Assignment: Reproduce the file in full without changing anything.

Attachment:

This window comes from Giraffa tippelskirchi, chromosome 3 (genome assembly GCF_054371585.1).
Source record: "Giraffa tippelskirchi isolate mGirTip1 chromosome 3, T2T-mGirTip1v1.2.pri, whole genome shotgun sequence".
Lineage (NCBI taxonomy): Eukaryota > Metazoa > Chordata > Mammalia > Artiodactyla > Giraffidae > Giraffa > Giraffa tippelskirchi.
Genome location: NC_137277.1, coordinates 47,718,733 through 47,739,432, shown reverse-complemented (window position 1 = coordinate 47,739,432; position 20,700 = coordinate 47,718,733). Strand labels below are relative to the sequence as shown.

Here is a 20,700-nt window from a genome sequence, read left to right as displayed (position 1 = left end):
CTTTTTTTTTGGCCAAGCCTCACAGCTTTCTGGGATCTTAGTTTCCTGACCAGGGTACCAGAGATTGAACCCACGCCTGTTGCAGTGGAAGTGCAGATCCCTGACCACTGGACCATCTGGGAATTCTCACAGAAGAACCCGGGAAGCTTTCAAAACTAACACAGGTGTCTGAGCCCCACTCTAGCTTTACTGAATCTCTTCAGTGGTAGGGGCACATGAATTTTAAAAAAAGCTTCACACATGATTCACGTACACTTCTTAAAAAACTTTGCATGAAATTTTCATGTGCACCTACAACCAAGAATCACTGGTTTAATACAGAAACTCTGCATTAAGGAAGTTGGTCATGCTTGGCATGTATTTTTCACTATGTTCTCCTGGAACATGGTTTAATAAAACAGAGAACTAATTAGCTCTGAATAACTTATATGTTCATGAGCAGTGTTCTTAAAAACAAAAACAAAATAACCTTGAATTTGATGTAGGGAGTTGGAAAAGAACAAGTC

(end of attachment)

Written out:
This window comes from Giraffa tippelskirchi, chromosome 3 (genome assembly GCF_054371585.1).
Source record: "Giraffa tippelskirchi isolate mGirTip1 chromosome 3, T2T-mGirTip1v1.2.pri, whole genome shotgun sequence".
Lineage (NCBI taxonomy): Eukaryota > Metazoa > Chordata > Mammalia > Artiodactyla > Giraffidae > Giraffa > Giraffa tippelskirchi.
Genome location: NC_137277.1, coordinates 47,718,733 through 47,739,432, shown reverse-complemented (window position 1 = coordinate 47,739,432; position 20,700 = coordinate 47,718,733). Strand labels below are relative to the sequence as shown.

Here is a 20,700-nt window from a genome sequence, read left to right as displayed (position 1 = left end):
CTTTTTTTTTGGCCAAGCCTCACAGCTTTCTGGGATCTTAGTTTCCTGACCAGGGTACCAGAGATTGAACCCACGCCTGTTGCAGTGGAAGTGCAGATCCCTGACCACTGGACCATCTGGGAATTCTCACAGAAGAACCCGGGAAGCTTTCAAAACTAACACAGGTGTCTGAGCCCCACTCTAGCTTTACTGAATCTCTTCAGTGGTAGGGGCACATGAATTTTAAAAAAAGCTTCACACATGATTCACGTACACTTCTTAAAAAACTTTGCATGAAATTTTCATGTGCACCTACAACCAAGAATCACTGGTTTAATACAGAAACTCTGCATTAAGGAAGTTGGTCATGCTTGGCATGTATTTTTCACTATGTTCTCCTGGAACATGGTTTAATAAAACAGAGAACTAATTAGCTCTGAATAACTTATATGTTCATGAGCAGTGTTCTTAAAAACAAAAACAAAATAACCTTGAATTTGATGTAGGGAGTTGGAAAAGAACAAGTC